A Little Witness

An old monk once told this story about life in the desert with just a few fellow monks. For any of us who love coffee, for whom the expression, “but first, coffee” rings true, this story will resonate. The old monk says:

“Coffee does me good down here in the desert…it helps me…I am old. I was worried about not having any, about spending a few hours feeling dull and weak, and so–without perceiving the evil I was doing–I went into the kitchen before the others and drank up all that was left. Afterwards, having suffered all day and made my confession, I thought in shame of my selfishness, of the ease with which I had excluded my two brothers from those black, bitter, remains. It seems a tiny thing, yet in that cup of coffee, taken and not shared with my brothers, is the root of all the evil which disturbs us, the poison of all the arrogance which selfishness, riches, and power create.” 

Carlo Carretto, the monk sharing this story, seems to be a bit hard on himself, don’t you think? He claims that taking the last of the coffee for himself was the “root of all the evil which disturbs us.” He claims that his choice seems like a small sin but really isn’t small at all. He states that this one action separates him from Jesus because Jesus would have left the coffee. That seems like a gross exaggeration! 

So what’s the big deal? 

In our scripture this morning, Jesus rebukes the disciples. He’s telling them about how they’ll receive the Holy Spirit in a similar way to how John had baptized him. After spending forty days together after the resurrection, Jesus’s words to them are to know that the great power of the Holy Spirit will soon be upon them. And it comes with a stern rebuke. 

As well as an answer to our question: what’s the big deal?

Let’s hear our scripture for this morning. It’s the story of the ascension, found in Acts chapter 1. 


What’s the big deal?

The disciples will receive the power of Jesus in the form of the Holy Spirit. This is the fulfillment of the promise that Jesus would always be with them. 

To that, the disciples say, “is this the time when you will restore the kingdom to Israel?” In other words, is this when you’ll finally set yourself up as king, remove the Romans from Palestine and make us an independent nation again? Will you restore the former glory we knew under Kings David and Solomon? 

The disciples clearly still don’t get it: even after the resurrection, even after spending five weeks walking and talking with a dead man who came back to life, they still don’t get it. Jesus, in characteristic fashion, rebukes them. He says, and I hear him say with some impatience in his voice, “It is not for you to know the times or periods that the Father has set by his own authority.” As if speaking to a petulant child, Jesus says that’s not for children to know. You need to focus on the work the Holy Spirit will empower: witness to me to Jerusalem, to Judea and Samaria, and to the ends of the earth. 

That must strike the disciples as odd. Witness to him? Why can’t he do that himself? He’s been around for these past five weeks, he ought to do that himself. But then he’s suddenly and surprisingly taken up, back to heaven, and two figures from heaven tell the disciples that he’s gone until he decides to come again. The disciples are suddenly, and decidedly, alone. 

Imagine their shock. For us, however, this event is normal, even routine. We declare it most Sundays in our creeds: “he ascended into heaven and is seated at the right hand of the Father…” as it says in the Nicene Creed. We infer this moment in our communion liturgy when we say, “Christ has died. Christ is risen. Christ will come again.” The ascension is normal for us.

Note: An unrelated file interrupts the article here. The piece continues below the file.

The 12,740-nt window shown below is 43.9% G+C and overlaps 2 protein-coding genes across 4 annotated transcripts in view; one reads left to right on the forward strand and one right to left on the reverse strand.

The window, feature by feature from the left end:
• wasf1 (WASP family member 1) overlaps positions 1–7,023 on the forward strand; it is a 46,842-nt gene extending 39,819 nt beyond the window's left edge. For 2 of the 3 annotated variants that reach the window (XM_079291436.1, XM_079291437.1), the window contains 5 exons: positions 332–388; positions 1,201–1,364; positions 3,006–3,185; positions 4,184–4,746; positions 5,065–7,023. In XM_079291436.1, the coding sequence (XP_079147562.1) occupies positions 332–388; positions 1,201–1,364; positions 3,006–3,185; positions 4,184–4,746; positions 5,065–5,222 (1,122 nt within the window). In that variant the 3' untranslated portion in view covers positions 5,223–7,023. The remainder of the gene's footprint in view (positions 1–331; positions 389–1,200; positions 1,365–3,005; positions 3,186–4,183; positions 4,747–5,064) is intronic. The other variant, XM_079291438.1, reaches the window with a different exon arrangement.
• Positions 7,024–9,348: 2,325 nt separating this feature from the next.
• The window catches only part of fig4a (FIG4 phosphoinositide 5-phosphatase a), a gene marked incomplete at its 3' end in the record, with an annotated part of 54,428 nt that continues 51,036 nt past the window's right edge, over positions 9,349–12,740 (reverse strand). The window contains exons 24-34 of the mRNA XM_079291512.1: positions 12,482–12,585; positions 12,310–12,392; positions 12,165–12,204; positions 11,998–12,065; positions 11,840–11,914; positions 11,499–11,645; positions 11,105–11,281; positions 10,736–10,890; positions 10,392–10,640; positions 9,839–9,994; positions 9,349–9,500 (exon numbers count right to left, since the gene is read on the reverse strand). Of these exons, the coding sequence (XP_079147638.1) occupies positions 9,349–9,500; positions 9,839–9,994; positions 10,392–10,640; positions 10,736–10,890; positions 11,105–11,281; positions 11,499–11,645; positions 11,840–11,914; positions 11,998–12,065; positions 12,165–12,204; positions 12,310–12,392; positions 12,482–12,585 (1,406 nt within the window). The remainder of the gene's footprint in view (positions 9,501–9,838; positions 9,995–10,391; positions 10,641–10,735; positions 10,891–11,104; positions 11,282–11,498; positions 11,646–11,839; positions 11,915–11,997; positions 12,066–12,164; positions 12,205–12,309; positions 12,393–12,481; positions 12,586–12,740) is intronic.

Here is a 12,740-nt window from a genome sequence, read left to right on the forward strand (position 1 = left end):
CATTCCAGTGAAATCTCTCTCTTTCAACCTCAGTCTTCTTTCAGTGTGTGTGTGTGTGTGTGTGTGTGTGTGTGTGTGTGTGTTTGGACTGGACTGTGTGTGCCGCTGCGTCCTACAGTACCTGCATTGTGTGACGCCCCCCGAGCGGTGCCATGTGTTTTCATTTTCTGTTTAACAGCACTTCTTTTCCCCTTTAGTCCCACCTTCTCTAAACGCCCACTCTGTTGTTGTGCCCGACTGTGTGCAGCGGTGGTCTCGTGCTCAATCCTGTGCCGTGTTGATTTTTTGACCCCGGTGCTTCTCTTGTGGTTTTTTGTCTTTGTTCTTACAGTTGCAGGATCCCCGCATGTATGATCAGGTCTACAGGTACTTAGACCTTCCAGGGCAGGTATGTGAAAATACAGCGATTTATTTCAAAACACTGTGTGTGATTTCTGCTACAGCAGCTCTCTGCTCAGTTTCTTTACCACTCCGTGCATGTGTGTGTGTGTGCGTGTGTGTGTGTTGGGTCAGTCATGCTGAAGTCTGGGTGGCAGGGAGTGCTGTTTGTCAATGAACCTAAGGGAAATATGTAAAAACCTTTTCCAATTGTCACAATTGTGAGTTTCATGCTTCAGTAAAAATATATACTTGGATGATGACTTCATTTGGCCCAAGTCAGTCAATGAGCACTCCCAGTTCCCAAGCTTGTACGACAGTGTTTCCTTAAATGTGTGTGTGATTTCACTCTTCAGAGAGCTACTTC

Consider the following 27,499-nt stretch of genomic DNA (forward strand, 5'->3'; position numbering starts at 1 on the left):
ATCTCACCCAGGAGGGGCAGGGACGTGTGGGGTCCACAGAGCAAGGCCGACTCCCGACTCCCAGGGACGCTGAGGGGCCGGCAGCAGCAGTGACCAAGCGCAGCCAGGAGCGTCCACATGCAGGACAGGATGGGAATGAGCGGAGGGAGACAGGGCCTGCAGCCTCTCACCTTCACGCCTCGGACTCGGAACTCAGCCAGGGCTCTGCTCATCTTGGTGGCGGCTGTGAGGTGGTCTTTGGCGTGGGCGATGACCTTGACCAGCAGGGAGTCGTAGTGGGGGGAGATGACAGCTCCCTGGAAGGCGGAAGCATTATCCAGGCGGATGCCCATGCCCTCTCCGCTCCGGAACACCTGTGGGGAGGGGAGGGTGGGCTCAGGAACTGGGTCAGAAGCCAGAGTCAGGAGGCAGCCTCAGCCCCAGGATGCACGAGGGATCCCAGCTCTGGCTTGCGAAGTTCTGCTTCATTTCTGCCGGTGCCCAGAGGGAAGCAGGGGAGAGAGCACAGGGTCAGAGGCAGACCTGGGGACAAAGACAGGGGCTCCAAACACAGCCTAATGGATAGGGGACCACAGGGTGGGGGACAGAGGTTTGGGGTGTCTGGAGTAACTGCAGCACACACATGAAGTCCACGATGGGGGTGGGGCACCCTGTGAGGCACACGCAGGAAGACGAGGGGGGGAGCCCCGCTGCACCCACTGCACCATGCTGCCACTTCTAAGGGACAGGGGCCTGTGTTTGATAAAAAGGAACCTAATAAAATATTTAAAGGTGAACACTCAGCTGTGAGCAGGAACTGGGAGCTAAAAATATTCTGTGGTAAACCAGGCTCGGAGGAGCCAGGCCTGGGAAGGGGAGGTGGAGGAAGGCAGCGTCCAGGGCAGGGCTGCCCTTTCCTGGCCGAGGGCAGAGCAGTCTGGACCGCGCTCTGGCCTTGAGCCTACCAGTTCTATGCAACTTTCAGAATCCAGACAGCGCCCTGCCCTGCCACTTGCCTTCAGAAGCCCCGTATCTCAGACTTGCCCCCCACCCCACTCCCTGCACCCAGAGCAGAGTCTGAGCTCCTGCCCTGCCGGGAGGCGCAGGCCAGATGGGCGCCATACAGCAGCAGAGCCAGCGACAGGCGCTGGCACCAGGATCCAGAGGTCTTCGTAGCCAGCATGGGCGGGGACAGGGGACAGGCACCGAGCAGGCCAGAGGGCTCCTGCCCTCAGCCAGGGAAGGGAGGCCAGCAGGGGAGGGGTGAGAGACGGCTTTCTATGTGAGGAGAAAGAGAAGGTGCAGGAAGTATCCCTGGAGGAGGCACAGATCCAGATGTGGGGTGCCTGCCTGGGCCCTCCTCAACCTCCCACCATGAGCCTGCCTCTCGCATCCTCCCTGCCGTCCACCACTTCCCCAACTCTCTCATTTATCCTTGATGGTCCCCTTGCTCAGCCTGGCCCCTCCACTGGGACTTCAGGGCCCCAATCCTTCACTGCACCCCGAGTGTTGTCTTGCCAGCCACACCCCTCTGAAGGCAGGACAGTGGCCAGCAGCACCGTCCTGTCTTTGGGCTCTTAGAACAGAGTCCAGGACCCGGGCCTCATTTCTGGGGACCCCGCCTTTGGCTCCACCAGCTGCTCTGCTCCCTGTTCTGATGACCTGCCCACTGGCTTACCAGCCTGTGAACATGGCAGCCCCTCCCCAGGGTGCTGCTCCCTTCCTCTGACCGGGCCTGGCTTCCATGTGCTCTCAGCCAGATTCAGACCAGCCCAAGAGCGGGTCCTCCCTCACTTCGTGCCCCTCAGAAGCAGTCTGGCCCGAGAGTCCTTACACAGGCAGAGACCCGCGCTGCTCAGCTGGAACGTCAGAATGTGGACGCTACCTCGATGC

And yet we don’t often speak of the Ascension; it’s doesn’t seem too key to our faith. Even though Jesus speaks of it as a big deal in rebuking the disciples, it may not feel nearly as significant to us as, say, death and resurrection. So, like taking the last of the coffee and not sharing, what’s the big deal about this particular event? What makes it worthy of being included in the Apostle’s Creed, inferred in the communion liturgy, and celebrated every year, usually in May?

It’s worth asking, as we did with the coffee story, what’s the big deal? 

In Grafton, West Virginia, at the Methodist Church there, a young woman named Anna Jarvis decided to honor the silent witness of her mother, Ann Jarvis, on the second Sunday of May in 1907. About fifty years prior, her mother had organized work days for mothers to come together to create sanitary water; seeking to improve the living conditions of those affected by water-born illnesses and pollution. Her work, largely unnoticed outside of their small town, gave Anna the inspiration for both her own activism and to honor her mother, and indeed, all mothers, for the witness and inspiration they provide. 

It was thus that Mother’s Day was born. The tradition begun on that Sunday in 1907 quickly caught on such that President Woodrow Wilson signed a bill, in 1914, declaring the second Sunday of May to be Mother’s Day across the country. 

All this because of the small witness of one mother in her hometown. She saw a need and, empowered by her faith and church community, she addressed that need. 

For any of us who have mothers we respect, we can relate to this story. In small ways, the witness of these mothers has inspired our faith, provided the foundation for life, and instilled within us values we hold to this day. In the grand scheme of the world, individual mothers are small, seemingly insignificant. Their witness to their children seems small compared with the world around us, for most of our mothers didn’t shape nations or give vision to entire states or attract millions of followers or garner thousands of likes or need that little blue checkmark next to their name on twitter; the way we celebrate many celebrities and heroes of our nation and world.

But where would many of us be without our mothers? And for those of us whose relationship with our mother is complicated, difficult, or nonexistent, the loss of having such a witness is palpable. Compared against the problems of the world, the witness of a mother seems small indeed; but in our hearts, that witness, or the lack thereof, is quite large. 

Mothers, for good or ill, shape us, they mold us, they empower or disempower, they provide us with a sense of self. The witness of our mothers has a tremendous impact on who we are as individuals. Their little witness makes a big difference. 

And it’s thus that mothers give us the answer to the question: what’s the big deal? 

What’s the big deal of the ascension? What’s the big deal of taking the last of the coffee?